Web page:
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The Occupational Safety and Health Administration cited Arrow Plumbing LLC, Blue Springs, Missouri, for the death of 33-year-old Donald "D.J." Meyer and for allegedly failing to take steps to prevent other employees from dying the same way, the Kansas City Star reported.
A month after Meyer died while working in an unprotected trench, OSHA inspectors found another employee of the same Missouri plumbing contractor working in a similarly unprotected trench at another job site.
OSHA determined that, in both cases, Arrow Plumbing failed to provide basic safeguards to prevent trench collapse and did not train its employees to recognize and avoid cave-in and other hazards.
OSHA cited Arrow Plumbing for six willful and eight serious violations of workplace safety standards and proposed $714,142 in penalties.
OSHA opened its first investigation of Arrow Plumbing after Meyer died last Dec. 15, when a 12-foot trench collapsed at a home construction site in Belton, Misssouri. A second investigation followed on Jan. 20, at a Kansas City work site where inspectors found the contractor’s employees working in an unprotected trench at another residential work site. No employees were injured there.
OSHA found similar violations at both work sites, and they included the company’s failure to install a support system to protect employees in an approximate 12-foot-deep trench from caving-in; training workers on how to identify hazards in trenching and excavation work, and providing a ladder at all times so employees could leave a trench.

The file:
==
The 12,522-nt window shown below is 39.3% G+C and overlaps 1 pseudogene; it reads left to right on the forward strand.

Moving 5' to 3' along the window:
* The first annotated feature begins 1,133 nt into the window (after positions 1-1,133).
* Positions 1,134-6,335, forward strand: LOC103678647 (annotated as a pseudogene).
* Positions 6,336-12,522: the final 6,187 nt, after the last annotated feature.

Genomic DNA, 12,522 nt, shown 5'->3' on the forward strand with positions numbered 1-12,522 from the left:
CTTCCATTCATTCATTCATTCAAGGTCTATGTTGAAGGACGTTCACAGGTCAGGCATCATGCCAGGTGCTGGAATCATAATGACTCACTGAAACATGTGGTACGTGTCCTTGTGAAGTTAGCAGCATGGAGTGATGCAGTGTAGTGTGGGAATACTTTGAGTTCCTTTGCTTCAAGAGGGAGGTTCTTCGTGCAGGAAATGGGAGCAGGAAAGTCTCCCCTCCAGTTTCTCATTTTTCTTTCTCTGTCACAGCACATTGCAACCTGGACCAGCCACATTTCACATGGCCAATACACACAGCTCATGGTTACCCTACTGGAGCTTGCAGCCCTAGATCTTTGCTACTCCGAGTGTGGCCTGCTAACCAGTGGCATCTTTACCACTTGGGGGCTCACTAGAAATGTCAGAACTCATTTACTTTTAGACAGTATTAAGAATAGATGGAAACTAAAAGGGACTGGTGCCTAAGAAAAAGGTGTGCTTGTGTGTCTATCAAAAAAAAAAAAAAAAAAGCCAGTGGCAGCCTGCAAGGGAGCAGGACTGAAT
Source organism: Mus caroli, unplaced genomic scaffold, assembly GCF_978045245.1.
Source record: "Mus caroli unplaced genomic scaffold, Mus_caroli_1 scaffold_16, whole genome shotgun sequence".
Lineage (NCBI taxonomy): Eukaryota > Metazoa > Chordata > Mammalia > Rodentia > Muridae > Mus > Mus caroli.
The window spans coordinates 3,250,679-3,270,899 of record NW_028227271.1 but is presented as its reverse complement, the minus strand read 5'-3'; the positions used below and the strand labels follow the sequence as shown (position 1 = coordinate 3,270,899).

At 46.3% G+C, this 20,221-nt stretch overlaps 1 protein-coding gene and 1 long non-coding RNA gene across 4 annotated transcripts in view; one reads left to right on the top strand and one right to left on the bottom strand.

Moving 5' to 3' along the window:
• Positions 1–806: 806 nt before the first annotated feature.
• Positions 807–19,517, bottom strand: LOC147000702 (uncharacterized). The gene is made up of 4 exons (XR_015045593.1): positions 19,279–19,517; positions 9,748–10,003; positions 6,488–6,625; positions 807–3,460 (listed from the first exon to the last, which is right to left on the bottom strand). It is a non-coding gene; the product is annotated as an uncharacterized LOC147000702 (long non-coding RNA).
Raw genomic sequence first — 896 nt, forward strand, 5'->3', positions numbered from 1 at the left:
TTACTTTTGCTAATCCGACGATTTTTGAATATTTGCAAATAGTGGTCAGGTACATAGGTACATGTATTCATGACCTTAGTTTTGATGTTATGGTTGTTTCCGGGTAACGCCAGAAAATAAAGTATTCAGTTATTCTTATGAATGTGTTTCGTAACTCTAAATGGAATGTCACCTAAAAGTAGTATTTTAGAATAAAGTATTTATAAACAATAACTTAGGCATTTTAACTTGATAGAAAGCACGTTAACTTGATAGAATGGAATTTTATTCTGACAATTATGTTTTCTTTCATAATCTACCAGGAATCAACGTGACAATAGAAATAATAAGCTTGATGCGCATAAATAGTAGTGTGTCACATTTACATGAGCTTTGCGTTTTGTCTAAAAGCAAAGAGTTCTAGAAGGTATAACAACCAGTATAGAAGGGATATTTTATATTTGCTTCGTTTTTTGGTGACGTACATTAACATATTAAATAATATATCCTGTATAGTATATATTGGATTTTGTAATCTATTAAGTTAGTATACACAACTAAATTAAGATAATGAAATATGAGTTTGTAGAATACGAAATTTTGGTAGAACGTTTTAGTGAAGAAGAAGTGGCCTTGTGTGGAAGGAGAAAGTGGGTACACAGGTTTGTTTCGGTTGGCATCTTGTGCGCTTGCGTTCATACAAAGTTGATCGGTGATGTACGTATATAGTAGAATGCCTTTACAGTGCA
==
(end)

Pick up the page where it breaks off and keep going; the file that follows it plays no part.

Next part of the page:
Less than half of Arrow's fine was for the four serious and three willful violations of workplace safety rules that the safety agency said occurred on the Belton job site.
Agency officials said the main rule Arrow broke was its failure to provide a trench box or other shoring that would likely have prevented the cave-in. Another cited deficiency was the lack of any training in trench safety.
The rest of the fine was levied for the same number of serious and willful violations found at a second work site. The company is appealing the fines, and Arrow is still operating.
Trench collapses are among the most dangerous hazards in the construction industry. In 2016, OSHA received reports of 23 deaths and 12 injuries nationwide in trench and excavation operations. In the first five months of 2017, 15 deaths and 19 injuries have been reported nationwide.
OSHA provides the construction industry and others with guidance on trenching and excavations. Trenching standards require protective systems on trenches deeper than 5 feet, and soil and other materials kept at least 2 feet from the edge of trench. An e-tool covering safety procedures is available here.